For more information on these tools, explore the content under Windows Azure Tools for Microsoft Visual Studio on MSDN.
Windows Azure Client Libraries for .NET
The Windows Azure Client Libraries for .NET contain the APIs needed to access Windows Azure services. This includes APIs for:
- Windows Azure Storage (Blobs, Tables, Queues)
- Access Control Service
- Distributed Caching
- Windows Azure Service Management
- Windows Azure Diagnostics
We will explore these APIs more throughout this series.
Note: Windows 7, Windows Vista, or Windows Server 2008 is required to develop and package applications for Windows Azure. Windows XP is not supported. The Visual Studio tools for Windows Azure require a version of Visual Studio 2010. If you do not have Visual Studio 2010 installed, the installation package referred to above will install the free Visual Studio 2010 Web Developer Express.
Note: Alternatively, you can install the Windows Azure SDK for .NET directly from within Visual Studio 2010. For details, see: (Install the Windows Azure tools)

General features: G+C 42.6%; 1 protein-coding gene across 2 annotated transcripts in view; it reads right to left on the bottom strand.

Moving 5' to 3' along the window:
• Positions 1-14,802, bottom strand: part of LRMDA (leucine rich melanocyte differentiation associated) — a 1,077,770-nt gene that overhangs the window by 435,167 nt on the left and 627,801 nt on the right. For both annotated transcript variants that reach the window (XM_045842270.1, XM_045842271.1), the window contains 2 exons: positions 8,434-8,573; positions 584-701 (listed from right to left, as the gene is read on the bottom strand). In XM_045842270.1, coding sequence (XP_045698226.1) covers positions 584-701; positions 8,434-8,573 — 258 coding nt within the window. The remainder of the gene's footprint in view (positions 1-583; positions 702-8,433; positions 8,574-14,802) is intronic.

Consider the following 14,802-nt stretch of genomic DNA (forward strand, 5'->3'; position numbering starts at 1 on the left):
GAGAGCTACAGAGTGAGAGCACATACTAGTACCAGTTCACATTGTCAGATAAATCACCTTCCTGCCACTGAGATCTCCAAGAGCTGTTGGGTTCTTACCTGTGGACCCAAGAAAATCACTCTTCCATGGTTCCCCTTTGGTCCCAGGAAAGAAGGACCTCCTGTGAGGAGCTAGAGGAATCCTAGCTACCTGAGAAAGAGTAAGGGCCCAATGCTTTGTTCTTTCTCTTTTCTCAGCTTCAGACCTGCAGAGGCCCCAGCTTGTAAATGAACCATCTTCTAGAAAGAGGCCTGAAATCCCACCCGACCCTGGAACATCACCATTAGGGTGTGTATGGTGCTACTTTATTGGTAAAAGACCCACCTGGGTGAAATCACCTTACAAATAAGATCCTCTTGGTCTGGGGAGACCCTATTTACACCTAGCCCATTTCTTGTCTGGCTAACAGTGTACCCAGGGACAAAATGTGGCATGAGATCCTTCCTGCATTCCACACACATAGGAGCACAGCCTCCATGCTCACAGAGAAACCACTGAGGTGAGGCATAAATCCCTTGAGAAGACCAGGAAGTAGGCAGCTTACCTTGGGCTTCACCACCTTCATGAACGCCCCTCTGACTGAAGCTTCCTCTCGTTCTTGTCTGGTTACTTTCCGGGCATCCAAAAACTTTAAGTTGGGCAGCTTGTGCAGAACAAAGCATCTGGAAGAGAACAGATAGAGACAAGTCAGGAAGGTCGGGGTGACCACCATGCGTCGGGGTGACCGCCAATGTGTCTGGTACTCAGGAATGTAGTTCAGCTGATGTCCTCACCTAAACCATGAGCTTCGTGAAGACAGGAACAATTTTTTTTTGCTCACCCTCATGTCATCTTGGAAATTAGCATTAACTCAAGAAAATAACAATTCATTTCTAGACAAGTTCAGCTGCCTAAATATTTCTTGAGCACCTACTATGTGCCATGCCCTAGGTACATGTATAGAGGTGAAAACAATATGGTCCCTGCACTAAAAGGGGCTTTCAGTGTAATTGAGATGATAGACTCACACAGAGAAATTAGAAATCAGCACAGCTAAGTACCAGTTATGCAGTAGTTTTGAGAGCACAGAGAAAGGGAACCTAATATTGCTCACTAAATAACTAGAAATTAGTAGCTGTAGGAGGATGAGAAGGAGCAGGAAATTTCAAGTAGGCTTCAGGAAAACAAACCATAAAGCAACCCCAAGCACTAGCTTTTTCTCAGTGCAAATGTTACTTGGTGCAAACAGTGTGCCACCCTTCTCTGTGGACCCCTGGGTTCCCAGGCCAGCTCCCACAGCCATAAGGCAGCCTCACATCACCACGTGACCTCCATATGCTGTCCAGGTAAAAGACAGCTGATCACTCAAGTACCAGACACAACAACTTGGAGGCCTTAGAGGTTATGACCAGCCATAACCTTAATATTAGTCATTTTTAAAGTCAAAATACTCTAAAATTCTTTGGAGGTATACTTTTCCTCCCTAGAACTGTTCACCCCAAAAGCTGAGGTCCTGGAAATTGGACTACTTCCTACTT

Understanding The Windows Azure Developer Emulator
The Windows Azure Developer Emulator is one of the core tools in the Windows Azure SDK that enables development of cloud applications on your local workstation. As an ASP.NET developer, your experience with the Windows Azure Developer Emulator will be mostly through its seamless integration with Visual Studio.
The Windows Azure Developer Emulator emulates the Windows Azure Compute environment on your local workstation. This enables you to test your application in the environment it will run in up in the cloud. You can attach the Visual Studio Debugger to your application running in the emulator for the full Visual Studio debugging experience you are familiar with.
The compute emulator uses Internet Information Server (IIS) under the covers to emulate the compute environment. If your workstation does not have IIS installed or enabled, the installation process of the Windows Azure Tools for Visual Studio will do it automatically for you. Due to the emulator utilizing IIS, it is required that Visual Studio be run as an Administrator to develop and test Windows Azure applications.